Reasonable Faith’s Presentations of Arguments for God
Reasonable Faith is putting out some well produced, clear, and concise presentations of classic arguments for God’s existence (as William Lane Craig typically develops those arguments). They are definitely worth a look:
The Kalam Cosmological Argument:
The Argument from Fine Tuning:
The Moral Argument:
It seems that Dr. Craig is putting together videos that defend each one of the arguments he favors for theism. If so, we should expect a video on the ontological argument, reformed epistemology, the historicity of the resurrection, and perhaps the applicability of mathematics to the universe (a sub-argument from fine-tuning). At least, I hope to see such videos in the future. If they come out, I’ll be sure to update the list.
While I don’t consider these videos to be scholarly level presentations that deal with the best objections to the arguments one might find in the literature, they are a good starting point. They are especially good if one is more of an auditory/visual learner.
I was particularly impressed by the analogy made in the Moral Argument video to explain the response to Euthyphro’s dilemma. Just to recall, Euthyphro’s dilemma, as it is often put by contemporary philosophers of religion, presents two untoward possibilities: either God commands the good because it is good, or God’s commands are good simply because they are commanded by God. If it is the former, the good exists independently from God, which not only means that God is not needed to explain objective moral values and duties, but also threatens God’s aseity. If it is the latter, then the good is arbitrary, since God could have commanded anything and it would be good because of that reason. In other words, God would have no standard or measure of moral goodness to consider when making His commands, they would simply issue forth and become good because of God’s authority. Murder, theft, and adultery could have been good if God chose to command them.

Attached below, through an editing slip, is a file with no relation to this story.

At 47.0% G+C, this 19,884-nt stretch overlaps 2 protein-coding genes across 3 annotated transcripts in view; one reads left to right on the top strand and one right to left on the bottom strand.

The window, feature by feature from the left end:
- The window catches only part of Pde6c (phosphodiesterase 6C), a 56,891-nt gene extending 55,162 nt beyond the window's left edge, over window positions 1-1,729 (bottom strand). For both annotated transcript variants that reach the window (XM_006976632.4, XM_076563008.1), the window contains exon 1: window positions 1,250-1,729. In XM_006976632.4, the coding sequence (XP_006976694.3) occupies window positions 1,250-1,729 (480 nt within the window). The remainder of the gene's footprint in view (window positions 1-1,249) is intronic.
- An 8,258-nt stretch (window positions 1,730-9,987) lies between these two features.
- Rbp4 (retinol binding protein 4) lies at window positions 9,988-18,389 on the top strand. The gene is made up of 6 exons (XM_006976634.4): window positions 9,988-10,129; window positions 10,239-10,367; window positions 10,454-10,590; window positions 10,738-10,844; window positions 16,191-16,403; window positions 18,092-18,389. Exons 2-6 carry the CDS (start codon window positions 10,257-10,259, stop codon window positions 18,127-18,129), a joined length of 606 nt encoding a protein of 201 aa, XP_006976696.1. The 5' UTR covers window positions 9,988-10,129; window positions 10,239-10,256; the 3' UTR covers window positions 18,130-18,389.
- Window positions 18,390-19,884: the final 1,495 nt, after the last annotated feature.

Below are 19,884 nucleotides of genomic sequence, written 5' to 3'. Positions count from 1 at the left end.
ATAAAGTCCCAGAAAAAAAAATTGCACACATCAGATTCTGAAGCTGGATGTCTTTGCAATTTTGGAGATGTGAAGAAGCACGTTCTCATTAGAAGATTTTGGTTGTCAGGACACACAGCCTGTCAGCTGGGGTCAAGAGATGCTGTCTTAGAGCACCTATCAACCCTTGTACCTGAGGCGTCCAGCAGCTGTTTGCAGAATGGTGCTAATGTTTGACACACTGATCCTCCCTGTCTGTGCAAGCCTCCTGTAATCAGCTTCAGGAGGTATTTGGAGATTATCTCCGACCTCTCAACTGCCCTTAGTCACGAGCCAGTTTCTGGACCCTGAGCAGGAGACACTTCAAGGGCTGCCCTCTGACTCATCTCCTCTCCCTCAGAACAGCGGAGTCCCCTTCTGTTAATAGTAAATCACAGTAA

The response is to propose a third possibility, since the dilemma does not present perfectly dichotomous options. Classical theists want to argue that this third option is that God’s nature somehow is the Good. That is, God’s nature is the standard or measure by which moral values are measured and the commands issued by God are commands issued by the standard of Goodness itself.
The analogy that impressed me was to suggest that God’s nature relates to moral values and duties in the world in a similar way in which a live performance relates to a hi-fidelity recording. The closer the recording is to capturing the sound of the live performance, the better the recording is. The live audio is as good as can be. The recording cannot exceed that standard (without distorting it and not being faithful to the original). So God’s nature is the living presence of Goodness and all else is measured insofar as it is analogous to God in being good.